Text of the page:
In the spirit of acculturation, UC Irvine’s Society for the Promotion of Indian Classical Music and Culture Amongst Youth hosted a combined lecture and concert on Sunday, Oct. 22, featuring world-renowned chitravina player Shri Ravikiran.
The chitravina is a traditional Carnatic instrument that is best compared to a modern classical guitar. Also referred to as a gotuvadyam, it is a 21-stringed fretless lute with a 32-inch-long hollow neck from which strings of eerie melodic vibrations escape.
SPICMACAY transformed an average lecture hall into an authentic Indian concert where arriving guests were met by a traditionally dressed man sitting on white sheets laid neatly on the floor. Multiple microphones were set around Ravikiran as he greeted his guests and started the performance demonstrating his knowledge about the chitravina and traditional Carnatic music.
Ravikiran explained that there are two types of instrumental Indian music. The first is Hindstania and the second, on which Ravikiran focused, is Carnatic.
‘Carnatic music means something pleasing to the ear,’ Ravikiran said. Its roots are derived from a 4,000-year-old history that draws from a combination of two major sources in Indian music: the Vedas and the Tamil. Carnatic music can be purely instrumental or can include vocals, but the overall concept behind Carnatic music is to provide a wholesome experience through music.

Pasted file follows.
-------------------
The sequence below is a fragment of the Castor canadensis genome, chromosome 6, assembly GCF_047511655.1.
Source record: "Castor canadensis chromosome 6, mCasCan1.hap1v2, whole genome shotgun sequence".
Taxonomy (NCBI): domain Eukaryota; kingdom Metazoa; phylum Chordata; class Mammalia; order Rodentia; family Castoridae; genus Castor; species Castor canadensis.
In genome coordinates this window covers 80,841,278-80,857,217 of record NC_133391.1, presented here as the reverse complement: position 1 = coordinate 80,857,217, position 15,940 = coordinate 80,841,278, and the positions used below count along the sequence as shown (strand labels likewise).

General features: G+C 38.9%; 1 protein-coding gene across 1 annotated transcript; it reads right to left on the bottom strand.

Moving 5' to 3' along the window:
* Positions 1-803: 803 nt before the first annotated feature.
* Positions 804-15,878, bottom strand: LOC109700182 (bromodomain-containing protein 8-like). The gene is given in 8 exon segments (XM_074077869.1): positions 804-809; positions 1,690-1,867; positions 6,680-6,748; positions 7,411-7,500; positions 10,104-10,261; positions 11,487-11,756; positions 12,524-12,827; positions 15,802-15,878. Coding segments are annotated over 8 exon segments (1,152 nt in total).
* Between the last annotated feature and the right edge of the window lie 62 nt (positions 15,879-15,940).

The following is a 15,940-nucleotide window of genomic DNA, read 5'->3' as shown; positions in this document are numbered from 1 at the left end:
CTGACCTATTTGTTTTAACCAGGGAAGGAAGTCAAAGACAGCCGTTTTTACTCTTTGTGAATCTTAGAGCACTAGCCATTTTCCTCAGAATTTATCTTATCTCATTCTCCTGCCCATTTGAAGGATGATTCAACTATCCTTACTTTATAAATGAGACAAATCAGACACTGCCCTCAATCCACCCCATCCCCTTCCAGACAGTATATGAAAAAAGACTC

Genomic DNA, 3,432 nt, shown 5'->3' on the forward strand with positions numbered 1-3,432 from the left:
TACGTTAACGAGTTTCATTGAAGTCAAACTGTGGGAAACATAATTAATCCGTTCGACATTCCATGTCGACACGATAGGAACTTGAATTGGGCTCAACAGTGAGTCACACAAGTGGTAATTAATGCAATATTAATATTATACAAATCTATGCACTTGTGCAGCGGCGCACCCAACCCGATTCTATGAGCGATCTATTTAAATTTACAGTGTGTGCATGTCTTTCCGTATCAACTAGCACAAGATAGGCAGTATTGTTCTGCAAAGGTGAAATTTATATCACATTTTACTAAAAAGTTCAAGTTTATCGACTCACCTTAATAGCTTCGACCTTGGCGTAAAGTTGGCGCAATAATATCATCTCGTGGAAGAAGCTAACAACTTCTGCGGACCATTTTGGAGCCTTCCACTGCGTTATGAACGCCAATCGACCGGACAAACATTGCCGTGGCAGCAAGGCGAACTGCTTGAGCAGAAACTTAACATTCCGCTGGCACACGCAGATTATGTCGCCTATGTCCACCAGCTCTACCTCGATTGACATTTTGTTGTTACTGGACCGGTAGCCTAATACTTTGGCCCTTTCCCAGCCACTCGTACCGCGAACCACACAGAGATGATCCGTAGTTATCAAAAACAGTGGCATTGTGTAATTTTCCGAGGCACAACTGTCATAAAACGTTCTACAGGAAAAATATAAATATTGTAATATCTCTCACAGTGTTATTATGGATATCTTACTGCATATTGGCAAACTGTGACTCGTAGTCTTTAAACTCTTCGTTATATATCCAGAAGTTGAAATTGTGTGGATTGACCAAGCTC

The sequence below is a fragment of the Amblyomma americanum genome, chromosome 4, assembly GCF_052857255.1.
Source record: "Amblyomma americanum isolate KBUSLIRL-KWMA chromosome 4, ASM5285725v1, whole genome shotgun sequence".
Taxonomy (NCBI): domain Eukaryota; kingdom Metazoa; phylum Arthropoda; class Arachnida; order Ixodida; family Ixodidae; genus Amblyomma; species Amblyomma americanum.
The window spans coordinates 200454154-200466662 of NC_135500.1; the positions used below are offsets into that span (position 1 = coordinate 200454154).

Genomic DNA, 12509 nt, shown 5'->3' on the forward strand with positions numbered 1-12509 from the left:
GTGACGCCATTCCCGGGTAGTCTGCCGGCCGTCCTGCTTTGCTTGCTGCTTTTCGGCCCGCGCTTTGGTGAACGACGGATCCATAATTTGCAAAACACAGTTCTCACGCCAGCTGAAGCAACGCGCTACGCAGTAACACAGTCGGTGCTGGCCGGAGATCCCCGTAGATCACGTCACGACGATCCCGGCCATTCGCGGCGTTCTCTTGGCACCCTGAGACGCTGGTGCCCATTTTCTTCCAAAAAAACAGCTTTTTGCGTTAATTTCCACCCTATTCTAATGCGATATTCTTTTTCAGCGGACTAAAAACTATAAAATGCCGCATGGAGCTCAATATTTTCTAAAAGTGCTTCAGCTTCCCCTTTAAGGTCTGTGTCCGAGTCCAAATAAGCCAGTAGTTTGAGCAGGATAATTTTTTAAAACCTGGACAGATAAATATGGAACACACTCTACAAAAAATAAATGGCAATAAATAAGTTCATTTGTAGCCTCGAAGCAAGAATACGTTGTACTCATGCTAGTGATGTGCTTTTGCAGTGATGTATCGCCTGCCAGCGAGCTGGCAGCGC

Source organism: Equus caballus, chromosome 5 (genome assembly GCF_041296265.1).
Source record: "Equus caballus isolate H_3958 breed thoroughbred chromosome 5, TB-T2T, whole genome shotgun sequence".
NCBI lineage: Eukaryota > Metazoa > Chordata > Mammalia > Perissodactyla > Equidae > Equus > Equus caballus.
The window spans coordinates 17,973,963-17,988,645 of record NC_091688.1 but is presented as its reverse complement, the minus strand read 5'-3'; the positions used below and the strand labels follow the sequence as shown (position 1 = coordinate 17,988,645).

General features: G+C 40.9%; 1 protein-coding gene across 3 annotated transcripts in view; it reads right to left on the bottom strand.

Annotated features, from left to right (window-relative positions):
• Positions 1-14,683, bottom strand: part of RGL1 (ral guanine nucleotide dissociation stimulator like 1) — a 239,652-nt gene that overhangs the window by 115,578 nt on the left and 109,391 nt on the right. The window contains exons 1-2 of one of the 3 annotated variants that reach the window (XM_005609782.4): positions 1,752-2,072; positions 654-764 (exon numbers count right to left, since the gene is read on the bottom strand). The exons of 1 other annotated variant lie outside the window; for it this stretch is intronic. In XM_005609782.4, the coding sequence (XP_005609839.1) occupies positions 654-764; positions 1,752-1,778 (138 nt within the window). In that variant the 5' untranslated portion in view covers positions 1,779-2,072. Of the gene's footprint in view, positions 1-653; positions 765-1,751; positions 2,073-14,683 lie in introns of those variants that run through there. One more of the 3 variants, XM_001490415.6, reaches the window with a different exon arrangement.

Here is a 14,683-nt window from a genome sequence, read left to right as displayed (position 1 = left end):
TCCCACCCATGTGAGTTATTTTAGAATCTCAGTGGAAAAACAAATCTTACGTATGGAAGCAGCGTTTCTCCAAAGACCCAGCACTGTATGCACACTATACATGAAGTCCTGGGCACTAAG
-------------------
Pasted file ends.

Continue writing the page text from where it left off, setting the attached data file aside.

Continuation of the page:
Ravikiran described his theory of a musical mathematical formula behind the melodic beauty of Carnatic music.
‘It is one of the most amazing things for me because the music theory is so strong and has been so well defined and rationally explained that you start to understand it and become emotionally involved with it,’ Ravikiran said.
Throughout the lecture, Ravikiran would often break into a short serenade for his audience to better demonstrate his points.
The audience was a surprising array of various ethnicities and ages. Soo Hur, a first-year political science major, said, ‘I wanted to attend this event because of the influences from my Indian friends in high school and my friends now, so I really like the music. And it was free!’
After a brief intermission with complementary beverages and samosas from SPICMACAY, audience members were invited to partake in the true Carnatic experience with the artist himself.
The concert consisted of a small trio of musicians. Ravikiran sat in the center with his chitravina. Rather than strapping it to his body, Ravikirin laid his instrument on the flat surface of his Chitrivania case and began an assortment of fast and slow melodies.
Sunday night’s performance showcased not only the talents of a world-renowned Carnatic genius but also the dynamic adaptability of music as a universal synchronizer among various ethnicities, race and ages.